Castro notes that the now-lost Primitive Woman (represented in the exhibition by photographic reproduction) was featured in several early exhibitions of Medellín’s work. As Mark Antliff and Patricia Leighton point out, the term “primitive” was part of a binary opposition to “civilized.” In the nineteenth and twentieth centuries, many artists sought to “celebrate features of the art and cultures of people deemed ‘primitive’ and to appropriate their supposed simplicity and authenticity to the project of transforming Western art…” (Mark Antliff and Patricia Leighton, “Primitive,” in Robert S. Nelson and Richard Shiff, eds., Critical Terms for Art History, University of Chicago Press, 1996).
The cultures that produced direct carving (enumerated above) were placed into the primitive category, in opposition to the “civilized” practices of the academic tradition of sculpture. The modernist artists who emulated the works produced by these cultures — in subject matter and/or technique — were often referred to as primitivist artists.
In Primitive Woman, Medellín was self-consciously drawing on the work of modern primitivist artists. Medellín had certainly seen Rivera’s fresco panel Tehuantepec Bathers, painted in the Education Ministry in 1923. Charlot would have directed him there, since he regarded some of Rivera’s Tehuana panels as perhaps the best frescoes of the early Mexican mural renaissance. Rivera approvingly told acquaintances that Tehuana women unselfconsciously bathed naked in rivers, as in his easel painting Bather of Tehuantepec (1923).
Medellín was himself sometimes described as a “primitive” artist, and his comments reflect the philosophy of modern primitivist artists.
Medellín may not have been familiar with the easel painting reproduced above, but he would have seen other depictions of Tehuana bathers in simple white skirts by Rivera.
Primitive Woman’s head reflects neo-classical influences that were prominent in the 1920s and 1930s. From a frontal view, the head does not look particularly ethnic. Its conjoined forehead and nose hearken back to Indian Woman and Tehuana.
As Castro points out in the catalog, the figure’s nudity is intended to represent “her ‘natural’ state, one that is explicitly tied to Rivera’s bathers, and more subtly in Medellín’s Primitive Woman, to her indigenous identity.”
The Spirit of Revolution is Medellín’s most eccentric sculpture, and one of his very best. The primary interpretive document for this fascinating work is a letter Medellín wrote to art historian James Oles on August 10, 1992. In his letter to Medellín of July 21, 1992, Oles wrote “any recollections you have about the creation of this work, including a discussion of the relief carving on the base, would be much appreciated” (both letters are in the Bywaters Special Collections, Southern Methodist University, Gift of Octavio Medellín).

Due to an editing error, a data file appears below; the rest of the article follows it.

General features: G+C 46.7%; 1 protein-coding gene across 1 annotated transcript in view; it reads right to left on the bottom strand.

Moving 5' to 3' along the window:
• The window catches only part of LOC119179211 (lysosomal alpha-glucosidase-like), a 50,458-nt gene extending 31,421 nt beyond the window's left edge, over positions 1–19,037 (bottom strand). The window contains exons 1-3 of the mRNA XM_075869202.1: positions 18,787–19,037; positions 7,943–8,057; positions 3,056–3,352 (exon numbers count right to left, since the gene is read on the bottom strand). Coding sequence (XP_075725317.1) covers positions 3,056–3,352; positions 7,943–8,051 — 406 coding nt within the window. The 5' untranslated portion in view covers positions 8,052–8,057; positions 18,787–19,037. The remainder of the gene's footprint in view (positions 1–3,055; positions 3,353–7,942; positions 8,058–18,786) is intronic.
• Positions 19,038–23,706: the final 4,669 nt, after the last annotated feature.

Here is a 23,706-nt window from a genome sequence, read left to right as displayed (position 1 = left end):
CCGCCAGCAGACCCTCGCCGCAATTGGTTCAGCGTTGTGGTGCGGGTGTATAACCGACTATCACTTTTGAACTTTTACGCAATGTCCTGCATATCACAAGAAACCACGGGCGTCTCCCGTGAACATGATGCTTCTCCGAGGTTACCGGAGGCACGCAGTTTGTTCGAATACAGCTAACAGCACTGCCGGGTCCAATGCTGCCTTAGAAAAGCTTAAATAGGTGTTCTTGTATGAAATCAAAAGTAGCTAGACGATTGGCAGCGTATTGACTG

Unfortunately, in some respects, Medellín’s response is almost as cryptic as his figures in the statue. But, through analysis of his letter to Oles, the title, and the sculpture itself, the artist’s intentions can be teased out, nonetheless.
Medellín’s explanation to Oles consists of two sentences. Castro quotes both of them in the catalog. In his first sentence, Medellín states: “The Spirit of the Revolution may be taken politically; however, [it] is pure and simple recollections of personal experiences of [a] time, spontaneously carved directly in to the stone.” We are on safe ground looking at this painting in political terms. As noted above, Medellín witnessed aspects of the Mexican Revolution, and he also was aware of the widespread violence that took place over a course of many years. In the above passage, he emphasizes the personal nature of this work, as well as the fact that it was carved directly. Medellín utilizes Ole’s term “recollections,” and he specifies that they are of a “pure and simple” nature.
The second germane sentence in Medellín’s letter to Oles states:
Like a metamorphosis of form coming from within, it represents the image of a people in a tragic outcry for freedom, [from] oppression and existence; in a fighting revolt inflicted by foreign influences and the power of the christian religion, against forces and spirit of their heritage.
Medellín does not specifically identify the statue’s figures. Nor does he discuss the relief carvings on the base.
The soldier on his knees in the foreground issues a cry for freedom against the “oppression” of reactionary forces. He could be singing or shouting “¡Viva la Revolución!” Since the dictatorship of Porfirio Díaz served foreign interests and was allied with the Catholic Church hierarchy, we can take these as the enemies of the people specified by Medellín.
The woman standing behind the soldier has been interpreted as a representation of the Catholic Church, as noted by Castro in the catalog. But is she not more likely to be an allegorical figure of the people, rather than the church? After all, this piece is called The Spirit of Revolution, not Revolution and Counter-Revolution.